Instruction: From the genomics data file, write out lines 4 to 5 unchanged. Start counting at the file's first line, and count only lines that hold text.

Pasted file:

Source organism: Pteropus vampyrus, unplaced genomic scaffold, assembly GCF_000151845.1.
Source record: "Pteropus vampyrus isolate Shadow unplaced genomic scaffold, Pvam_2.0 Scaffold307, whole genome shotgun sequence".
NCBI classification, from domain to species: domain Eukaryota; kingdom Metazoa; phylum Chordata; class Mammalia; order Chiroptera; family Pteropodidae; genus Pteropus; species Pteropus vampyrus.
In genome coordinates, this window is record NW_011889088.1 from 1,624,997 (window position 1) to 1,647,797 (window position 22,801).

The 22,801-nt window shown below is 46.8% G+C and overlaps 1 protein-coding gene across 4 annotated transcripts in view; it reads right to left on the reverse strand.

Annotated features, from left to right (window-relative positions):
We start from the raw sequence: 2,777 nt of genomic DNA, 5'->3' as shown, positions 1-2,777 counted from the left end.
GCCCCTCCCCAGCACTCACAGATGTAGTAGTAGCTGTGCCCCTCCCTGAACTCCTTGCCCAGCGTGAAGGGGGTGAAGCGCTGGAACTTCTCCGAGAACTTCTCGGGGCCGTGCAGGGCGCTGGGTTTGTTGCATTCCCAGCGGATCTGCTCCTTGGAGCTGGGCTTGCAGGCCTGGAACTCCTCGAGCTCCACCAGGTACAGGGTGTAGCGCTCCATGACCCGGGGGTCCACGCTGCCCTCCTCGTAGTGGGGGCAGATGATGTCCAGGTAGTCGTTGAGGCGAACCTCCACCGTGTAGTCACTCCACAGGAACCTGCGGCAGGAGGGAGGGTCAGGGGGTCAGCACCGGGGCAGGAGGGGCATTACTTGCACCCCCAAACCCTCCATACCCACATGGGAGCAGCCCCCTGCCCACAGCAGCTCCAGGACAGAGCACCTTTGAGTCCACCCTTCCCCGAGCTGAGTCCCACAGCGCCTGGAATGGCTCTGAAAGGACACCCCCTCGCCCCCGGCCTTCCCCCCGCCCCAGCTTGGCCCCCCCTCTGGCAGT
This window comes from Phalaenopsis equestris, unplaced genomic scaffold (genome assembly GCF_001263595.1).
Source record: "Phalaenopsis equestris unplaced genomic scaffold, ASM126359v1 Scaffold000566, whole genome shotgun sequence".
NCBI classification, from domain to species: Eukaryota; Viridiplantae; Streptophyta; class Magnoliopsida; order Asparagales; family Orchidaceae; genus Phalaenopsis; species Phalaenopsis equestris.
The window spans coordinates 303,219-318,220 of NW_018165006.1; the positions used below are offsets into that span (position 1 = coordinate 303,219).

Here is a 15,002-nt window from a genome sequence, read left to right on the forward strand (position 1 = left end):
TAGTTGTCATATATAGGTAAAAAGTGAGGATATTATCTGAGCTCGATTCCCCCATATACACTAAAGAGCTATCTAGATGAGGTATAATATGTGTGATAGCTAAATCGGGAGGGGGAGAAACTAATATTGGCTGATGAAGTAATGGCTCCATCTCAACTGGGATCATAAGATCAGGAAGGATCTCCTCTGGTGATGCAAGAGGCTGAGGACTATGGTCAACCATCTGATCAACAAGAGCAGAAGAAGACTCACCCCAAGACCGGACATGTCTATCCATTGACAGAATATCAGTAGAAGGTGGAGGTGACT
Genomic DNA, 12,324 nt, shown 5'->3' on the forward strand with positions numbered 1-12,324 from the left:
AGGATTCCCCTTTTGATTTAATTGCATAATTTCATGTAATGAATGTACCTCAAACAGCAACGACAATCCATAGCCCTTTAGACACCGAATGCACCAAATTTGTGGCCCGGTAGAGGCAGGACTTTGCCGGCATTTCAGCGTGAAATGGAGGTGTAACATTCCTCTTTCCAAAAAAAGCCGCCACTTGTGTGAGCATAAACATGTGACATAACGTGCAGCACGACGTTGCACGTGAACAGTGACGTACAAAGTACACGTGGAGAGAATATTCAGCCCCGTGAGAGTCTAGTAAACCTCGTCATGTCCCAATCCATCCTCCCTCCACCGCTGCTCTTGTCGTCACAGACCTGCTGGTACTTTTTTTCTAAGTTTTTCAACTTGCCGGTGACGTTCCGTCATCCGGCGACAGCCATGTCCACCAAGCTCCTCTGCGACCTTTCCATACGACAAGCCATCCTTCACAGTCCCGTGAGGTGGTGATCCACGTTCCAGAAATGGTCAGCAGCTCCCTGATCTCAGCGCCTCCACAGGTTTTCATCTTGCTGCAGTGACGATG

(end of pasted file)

In genome coordinates, this window is record NW_011889088.1 from 1,624,997 (window position 1) to 1,647,797 (window position 22,801).

The 22,801-nt window shown below is 46.8% G+C and overlaps 1 protein-coding gene across 4 annotated transcripts in view; it reads right to left on the reverse strand.